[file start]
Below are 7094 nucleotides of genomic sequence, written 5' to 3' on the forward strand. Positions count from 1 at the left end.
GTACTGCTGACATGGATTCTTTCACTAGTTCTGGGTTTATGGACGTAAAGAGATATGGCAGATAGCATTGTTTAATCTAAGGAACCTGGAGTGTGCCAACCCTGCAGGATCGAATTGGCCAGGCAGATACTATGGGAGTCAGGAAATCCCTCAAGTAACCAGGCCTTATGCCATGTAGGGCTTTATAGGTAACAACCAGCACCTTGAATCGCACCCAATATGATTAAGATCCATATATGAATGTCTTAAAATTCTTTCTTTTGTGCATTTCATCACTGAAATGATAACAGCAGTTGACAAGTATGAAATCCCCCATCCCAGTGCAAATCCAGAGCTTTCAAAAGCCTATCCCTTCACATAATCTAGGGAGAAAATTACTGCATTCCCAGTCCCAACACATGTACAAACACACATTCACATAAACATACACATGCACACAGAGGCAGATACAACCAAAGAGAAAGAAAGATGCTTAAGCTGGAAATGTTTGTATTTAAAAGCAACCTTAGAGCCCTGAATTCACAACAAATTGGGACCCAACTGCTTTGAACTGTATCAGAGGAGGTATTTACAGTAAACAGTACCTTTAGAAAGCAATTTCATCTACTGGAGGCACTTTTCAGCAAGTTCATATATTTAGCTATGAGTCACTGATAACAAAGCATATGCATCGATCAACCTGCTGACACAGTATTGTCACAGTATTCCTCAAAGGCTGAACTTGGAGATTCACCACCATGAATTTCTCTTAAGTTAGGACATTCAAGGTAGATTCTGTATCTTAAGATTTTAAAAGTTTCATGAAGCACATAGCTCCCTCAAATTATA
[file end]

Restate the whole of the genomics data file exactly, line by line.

Below are 7094 nucleotides of genomic sequence, written 5' to 3' on the forward strand. Positions count from 1 at the left end.
GTACTGCTGACATGGATTCTTTCACTAGTTCTGGGTTTATGGACGTAAAGAGATATGGCAGATAGCATTGTTTAATCTAAGGAACCTGGAGTGTGCCAACCCTGCAGGATCGAATTGGCCAGGCAGATACTATGGGAGTCAGGAAATCCCTCAAGTAACCAGGCCTTATGCCATGTAGGGCTTTATAGGTAACAACCAGCACCTTGAATCGCACCCAATATGATTAAGATCCATATATGAATGTCTTAAAATTCTTTCTTTTGTGCATTTCATCACTGAAATGATAACAGCAGTTGACAAGTATGAAATCCCCCATCCCAGTGCAAATCCAGAGCTTTCAAAAGCCTATCCCTTCACATAATCTAGGGAGAAAATTACTGCATTCCCAGTCCCAACACATGTACAAACACACATTCACATAAACATACACATGCACACAGAGGCAGATACAACCAAAGAGAAAGAAAGATGCTTAAGCTGGAAATGTTTGTATTTAAAAGCAACCTTAGAGCCCTGAATTCACAACAAATTGGGACCCAACTGCTTTGAACTGTATCAGAGGAGGTATTTACAGTAAACAGTACCTTTAGAAAGCAATTTCATCTACTGGAGGCACTTTTCAGCAAGTTCATATATTTAGCTATGAGTCACTGATAACAAAGCATATGCATCGATCAACCTGCTGACACAGTATTGTCACAGTATTCCTCAAAGGCTGAACTTGGAGATTCACCACCATGAATTTCTCTTAAGTTAGGACATTCAAGGTAGATTCTGTATCTTAAGATTTTAAAAGTTTCATGAAGCACATAGCTCCCTCAAATTATA